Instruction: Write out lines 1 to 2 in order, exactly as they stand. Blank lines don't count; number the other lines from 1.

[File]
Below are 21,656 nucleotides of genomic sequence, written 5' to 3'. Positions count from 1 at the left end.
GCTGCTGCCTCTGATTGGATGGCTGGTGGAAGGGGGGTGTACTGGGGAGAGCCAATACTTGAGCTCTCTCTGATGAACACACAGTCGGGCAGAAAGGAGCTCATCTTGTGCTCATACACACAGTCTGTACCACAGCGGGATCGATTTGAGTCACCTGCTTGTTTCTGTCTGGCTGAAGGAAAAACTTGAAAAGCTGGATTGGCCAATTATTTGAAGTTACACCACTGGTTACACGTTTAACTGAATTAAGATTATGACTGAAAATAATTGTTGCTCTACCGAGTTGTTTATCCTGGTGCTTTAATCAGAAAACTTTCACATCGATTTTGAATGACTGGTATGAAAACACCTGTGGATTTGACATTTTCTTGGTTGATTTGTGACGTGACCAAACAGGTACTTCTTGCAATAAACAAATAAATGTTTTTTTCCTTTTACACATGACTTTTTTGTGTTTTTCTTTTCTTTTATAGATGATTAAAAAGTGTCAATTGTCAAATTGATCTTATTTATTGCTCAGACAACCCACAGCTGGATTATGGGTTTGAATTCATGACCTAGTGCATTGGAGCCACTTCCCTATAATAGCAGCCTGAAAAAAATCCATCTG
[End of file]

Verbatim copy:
Below are 21,656 nucleotides of genomic sequence, written 5' to 3'. Positions count from 1 at the left end.
GCTGCTGCCTCTGATTGGATGGCTGGTGGAAGGGGGGTGTACTGGGGAGAGCCAATACTTGAGCTCTCTCTGATGAACACACAGTCGGGCAGAAAGGAGCTCATCTTGTGCTCATACACACAGTCTGTACCACAGCGGGATCGATTTGAGTCACCTGCTTGTTTCTGTCTGGCTGAAGGAAAAACTTGAAAAGCTGGATTGGCCAATTATTTGAAGTTACACCACTGGTTACACGTTTAACTGAATTAAGATTATGACTGAAAATAATTGTTGCTCTACCGAGTTGTTTATCCTGGTGCTTTAATCAGAAAACTTTCACATCGATTTTGAATGACTGGTATGAAAACACCTGTGGATTTGACATTTTCTTGGTTGATTTGTGACGTGACCAAACAGGTACTTCTTGCAATAAACAAATAAATGTTTTTTTCCTTTTACACATGACTTTTTTGTGTTTTTCTTTTCTTTTATAGATGATTAAAAAGTGTCAATTGTCAAATTGATCTTATTTATTGCTCAGACAACCCACAGCTGGATTATGGGTTTGAATTCATGACCTAGTGCATTGGAGCCACTTCCCTATAATAGCAGCCTGAAAAAAATCCATCTG